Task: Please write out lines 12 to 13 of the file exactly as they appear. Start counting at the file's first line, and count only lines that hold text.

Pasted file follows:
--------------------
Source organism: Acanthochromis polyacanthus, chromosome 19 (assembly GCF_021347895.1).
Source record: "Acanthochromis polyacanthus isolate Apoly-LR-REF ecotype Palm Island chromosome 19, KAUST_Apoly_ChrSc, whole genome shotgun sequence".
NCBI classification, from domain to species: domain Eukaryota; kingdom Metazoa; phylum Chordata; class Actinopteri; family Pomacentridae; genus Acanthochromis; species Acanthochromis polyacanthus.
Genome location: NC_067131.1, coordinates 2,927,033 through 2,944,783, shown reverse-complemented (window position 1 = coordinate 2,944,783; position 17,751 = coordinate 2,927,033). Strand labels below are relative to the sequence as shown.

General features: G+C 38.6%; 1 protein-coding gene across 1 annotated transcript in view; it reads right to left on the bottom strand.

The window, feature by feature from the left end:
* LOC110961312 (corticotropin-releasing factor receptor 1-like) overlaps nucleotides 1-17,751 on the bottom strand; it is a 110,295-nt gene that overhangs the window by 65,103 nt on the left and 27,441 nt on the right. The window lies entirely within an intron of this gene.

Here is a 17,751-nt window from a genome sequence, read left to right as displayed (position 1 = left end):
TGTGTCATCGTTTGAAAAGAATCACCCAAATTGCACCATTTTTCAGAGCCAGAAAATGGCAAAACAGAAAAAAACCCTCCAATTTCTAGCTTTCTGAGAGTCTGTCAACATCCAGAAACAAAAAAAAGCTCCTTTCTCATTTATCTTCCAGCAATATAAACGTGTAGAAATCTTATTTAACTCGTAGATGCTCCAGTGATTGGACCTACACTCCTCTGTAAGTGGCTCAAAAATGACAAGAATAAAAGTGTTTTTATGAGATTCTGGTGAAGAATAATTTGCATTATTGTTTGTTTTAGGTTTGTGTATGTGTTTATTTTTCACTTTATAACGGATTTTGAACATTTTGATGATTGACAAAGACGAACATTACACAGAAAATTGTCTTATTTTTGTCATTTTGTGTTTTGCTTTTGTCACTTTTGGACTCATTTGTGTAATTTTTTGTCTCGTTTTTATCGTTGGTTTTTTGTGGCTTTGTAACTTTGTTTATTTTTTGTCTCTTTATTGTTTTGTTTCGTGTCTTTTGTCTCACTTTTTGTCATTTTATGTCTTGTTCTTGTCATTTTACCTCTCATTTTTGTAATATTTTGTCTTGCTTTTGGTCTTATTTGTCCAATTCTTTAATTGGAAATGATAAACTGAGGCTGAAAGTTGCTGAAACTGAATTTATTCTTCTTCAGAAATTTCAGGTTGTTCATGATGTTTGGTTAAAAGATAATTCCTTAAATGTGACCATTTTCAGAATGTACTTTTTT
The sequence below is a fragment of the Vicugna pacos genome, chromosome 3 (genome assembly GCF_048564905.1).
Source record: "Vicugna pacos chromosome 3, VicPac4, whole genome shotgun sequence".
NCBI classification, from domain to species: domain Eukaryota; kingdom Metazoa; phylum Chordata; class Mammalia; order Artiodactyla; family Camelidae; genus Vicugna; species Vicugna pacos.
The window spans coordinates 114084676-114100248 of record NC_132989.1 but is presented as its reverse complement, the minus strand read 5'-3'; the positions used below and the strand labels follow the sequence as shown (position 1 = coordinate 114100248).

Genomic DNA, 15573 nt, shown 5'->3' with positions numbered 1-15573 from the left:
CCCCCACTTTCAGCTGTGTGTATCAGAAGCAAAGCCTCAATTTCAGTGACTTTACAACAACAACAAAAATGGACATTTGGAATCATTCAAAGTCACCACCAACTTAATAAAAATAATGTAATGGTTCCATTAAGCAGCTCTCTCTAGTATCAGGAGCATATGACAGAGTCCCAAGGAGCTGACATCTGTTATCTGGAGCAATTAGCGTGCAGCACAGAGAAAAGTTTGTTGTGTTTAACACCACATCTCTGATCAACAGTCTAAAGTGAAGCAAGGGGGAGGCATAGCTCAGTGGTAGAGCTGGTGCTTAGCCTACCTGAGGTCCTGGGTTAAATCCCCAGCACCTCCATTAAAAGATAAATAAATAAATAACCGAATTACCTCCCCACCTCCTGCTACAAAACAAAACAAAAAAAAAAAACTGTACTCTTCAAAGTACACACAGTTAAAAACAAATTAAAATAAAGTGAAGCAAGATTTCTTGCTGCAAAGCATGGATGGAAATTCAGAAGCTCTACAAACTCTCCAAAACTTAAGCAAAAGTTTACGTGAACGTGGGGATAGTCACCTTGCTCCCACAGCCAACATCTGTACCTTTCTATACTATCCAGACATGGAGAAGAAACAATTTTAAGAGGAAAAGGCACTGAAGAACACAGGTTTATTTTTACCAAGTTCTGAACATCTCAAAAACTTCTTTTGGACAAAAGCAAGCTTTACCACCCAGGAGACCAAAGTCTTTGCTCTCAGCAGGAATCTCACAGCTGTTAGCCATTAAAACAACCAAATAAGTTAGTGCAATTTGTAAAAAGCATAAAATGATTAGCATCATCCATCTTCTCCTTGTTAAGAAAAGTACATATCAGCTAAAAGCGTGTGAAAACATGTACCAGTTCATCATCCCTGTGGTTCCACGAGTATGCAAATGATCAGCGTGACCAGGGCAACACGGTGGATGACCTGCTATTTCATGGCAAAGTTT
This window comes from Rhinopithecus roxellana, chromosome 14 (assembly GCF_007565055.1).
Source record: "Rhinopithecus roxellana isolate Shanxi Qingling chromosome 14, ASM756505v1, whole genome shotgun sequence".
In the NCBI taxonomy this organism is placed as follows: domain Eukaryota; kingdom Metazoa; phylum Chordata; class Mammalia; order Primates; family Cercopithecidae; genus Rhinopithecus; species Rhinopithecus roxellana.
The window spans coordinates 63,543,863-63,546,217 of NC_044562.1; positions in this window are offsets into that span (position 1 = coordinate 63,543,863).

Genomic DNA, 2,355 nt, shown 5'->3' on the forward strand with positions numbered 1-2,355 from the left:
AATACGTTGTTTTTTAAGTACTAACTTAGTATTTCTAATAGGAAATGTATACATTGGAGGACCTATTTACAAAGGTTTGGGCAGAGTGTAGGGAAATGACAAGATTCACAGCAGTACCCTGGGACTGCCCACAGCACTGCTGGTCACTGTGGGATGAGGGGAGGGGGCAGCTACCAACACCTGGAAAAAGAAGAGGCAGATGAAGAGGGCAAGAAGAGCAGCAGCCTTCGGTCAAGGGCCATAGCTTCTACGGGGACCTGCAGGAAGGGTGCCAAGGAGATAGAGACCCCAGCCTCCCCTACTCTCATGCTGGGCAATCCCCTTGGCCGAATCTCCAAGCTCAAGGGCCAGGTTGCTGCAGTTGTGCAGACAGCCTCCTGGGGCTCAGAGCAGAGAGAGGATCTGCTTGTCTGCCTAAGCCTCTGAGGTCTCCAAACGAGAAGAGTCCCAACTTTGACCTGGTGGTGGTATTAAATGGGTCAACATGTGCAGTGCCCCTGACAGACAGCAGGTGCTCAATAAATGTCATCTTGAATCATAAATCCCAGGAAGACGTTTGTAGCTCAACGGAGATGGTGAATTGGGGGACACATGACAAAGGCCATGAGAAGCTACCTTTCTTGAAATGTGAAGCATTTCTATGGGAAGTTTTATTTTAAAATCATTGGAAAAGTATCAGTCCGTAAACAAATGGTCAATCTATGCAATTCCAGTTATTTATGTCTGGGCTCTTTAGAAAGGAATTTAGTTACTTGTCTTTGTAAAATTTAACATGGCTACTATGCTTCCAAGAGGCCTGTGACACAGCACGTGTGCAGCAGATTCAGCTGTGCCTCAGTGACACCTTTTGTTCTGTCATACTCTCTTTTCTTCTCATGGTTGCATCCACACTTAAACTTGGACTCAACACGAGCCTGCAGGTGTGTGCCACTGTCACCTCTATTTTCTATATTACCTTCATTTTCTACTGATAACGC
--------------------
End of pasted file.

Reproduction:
NCBI classification, from domain to species: domain Eukaryota; kingdom Metazoa; phylum Chordata; class Mammalia; order Artiodactyla; family Camelidae; genus Vicugna; species Vicugna pacos.
The window spans coordinates 114084676-114100248 of record NC_132989.1 but is presented as its reverse complement, the minus strand read 5'-3'; the positions used below and the strand labels follow the sequence as shown (position 1 = coordinate 114100248).